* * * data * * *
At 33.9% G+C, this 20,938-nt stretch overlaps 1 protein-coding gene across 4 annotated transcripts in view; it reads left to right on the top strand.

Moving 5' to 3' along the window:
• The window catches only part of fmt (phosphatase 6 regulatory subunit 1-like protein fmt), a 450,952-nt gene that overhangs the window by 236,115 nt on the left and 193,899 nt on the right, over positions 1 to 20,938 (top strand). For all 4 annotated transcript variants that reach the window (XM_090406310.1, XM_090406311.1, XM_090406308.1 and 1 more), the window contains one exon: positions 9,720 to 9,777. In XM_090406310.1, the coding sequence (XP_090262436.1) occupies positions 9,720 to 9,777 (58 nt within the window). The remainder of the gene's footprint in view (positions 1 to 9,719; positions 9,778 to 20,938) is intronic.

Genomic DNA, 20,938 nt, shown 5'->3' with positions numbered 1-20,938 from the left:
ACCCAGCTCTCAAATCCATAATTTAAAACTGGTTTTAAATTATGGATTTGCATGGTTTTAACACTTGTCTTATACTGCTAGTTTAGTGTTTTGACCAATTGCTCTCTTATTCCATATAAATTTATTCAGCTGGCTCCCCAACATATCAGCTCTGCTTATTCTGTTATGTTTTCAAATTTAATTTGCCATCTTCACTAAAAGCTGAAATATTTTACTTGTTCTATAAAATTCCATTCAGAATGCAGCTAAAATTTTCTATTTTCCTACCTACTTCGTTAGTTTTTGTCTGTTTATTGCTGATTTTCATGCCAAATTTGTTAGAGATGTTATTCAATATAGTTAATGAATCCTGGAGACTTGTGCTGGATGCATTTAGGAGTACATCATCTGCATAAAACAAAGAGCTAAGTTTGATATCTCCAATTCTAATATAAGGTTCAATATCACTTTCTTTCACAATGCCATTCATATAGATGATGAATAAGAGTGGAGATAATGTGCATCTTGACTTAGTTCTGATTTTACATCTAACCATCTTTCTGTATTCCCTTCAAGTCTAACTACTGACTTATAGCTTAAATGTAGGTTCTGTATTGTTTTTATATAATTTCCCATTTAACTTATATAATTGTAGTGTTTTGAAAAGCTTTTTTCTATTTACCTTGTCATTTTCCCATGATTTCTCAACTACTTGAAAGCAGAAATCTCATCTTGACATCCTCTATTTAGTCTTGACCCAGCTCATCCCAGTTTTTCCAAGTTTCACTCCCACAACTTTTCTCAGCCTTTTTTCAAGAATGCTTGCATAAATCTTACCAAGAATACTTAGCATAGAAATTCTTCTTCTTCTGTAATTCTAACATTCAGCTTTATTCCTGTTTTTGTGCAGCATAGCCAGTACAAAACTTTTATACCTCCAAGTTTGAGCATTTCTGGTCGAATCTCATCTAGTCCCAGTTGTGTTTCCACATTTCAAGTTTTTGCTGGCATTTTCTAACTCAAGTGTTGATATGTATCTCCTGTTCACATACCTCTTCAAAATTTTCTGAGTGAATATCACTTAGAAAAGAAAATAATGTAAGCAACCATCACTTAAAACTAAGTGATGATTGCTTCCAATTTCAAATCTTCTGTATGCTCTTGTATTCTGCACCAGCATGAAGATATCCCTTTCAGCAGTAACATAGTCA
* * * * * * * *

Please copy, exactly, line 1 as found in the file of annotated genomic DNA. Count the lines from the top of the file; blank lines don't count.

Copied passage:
At 33.9% G+C, this 20,938-nt stretch overlaps 1 protein-coding gene across 4 annotated transcripts in view; it reads left to right on the top strand.